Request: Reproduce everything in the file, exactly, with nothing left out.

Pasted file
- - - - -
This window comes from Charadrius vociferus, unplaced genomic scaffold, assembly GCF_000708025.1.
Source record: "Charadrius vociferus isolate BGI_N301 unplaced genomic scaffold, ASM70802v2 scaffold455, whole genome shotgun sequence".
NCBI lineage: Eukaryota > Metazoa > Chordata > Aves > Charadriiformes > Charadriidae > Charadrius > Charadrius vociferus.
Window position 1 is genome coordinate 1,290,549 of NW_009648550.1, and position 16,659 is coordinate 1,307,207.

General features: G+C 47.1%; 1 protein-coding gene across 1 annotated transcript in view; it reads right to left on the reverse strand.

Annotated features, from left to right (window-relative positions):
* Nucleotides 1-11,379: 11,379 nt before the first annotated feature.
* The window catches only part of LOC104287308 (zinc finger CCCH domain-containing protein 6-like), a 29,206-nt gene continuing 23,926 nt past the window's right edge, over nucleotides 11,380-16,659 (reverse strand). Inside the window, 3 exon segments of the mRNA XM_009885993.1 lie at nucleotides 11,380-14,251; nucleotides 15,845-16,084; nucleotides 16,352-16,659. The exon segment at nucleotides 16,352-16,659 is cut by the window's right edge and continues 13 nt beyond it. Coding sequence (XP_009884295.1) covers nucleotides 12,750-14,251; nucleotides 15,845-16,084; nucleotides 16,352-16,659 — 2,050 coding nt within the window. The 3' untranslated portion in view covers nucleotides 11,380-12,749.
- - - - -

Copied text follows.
This window comes from Charadrius vociferus, unplaced genomic scaffold, assembly GCF_000708025.1.
Source record: "Charadrius vociferus isolate BGI_N301 unplaced genomic scaffold, ASM70802v2 scaffold455, whole genome shotgun sequence".
NCBI lineage: Eukaryota > Metazoa > Chordata > Aves > Charadriiformes > Charadriidae > Charadrius > Charadrius vociferus.
Window position 1 is genome coordinate 1,290,549 of NW_009648550.1, and position 16,659 is coordinate 1,307,207.

General features: G+C 47.1%; 1 protein-coding gene across 1 annotated transcript in view; it reads right to left on the reverse strand.

Annotated features, from left to right (window-relative positions):
* Nucleotides 1-11,379: 11,379 nt before the first annotated feature.
* The window catches only part of LOC104287308 (zinc finger CCCH domain-containing protein 6-like), a 29,206-nt gene continuing 23,926 nt past the window's right edge, over nucleotides 11,380-16,659 (reverse strand). Inside the window, 3 exon segments of the mRNA XM_009885993.1 lie at nucleotides 11,380-14,251; nucleotides 15,845-16,084; nucleotides 16,352-16,659. The exon segment at nucleotides 16,352-16,659 is cut by the window's right edge and continues 13 nt beyond it. Coding sequence (XP_009884295.1) covers nucleotides 12,750-14,251; nucleotides 15,845-16,084; nucleotides 16,352-16,659 — 2,050 coding nt within the window. The 3' untranslated portion in view covers nucleotides 11,380-12,749.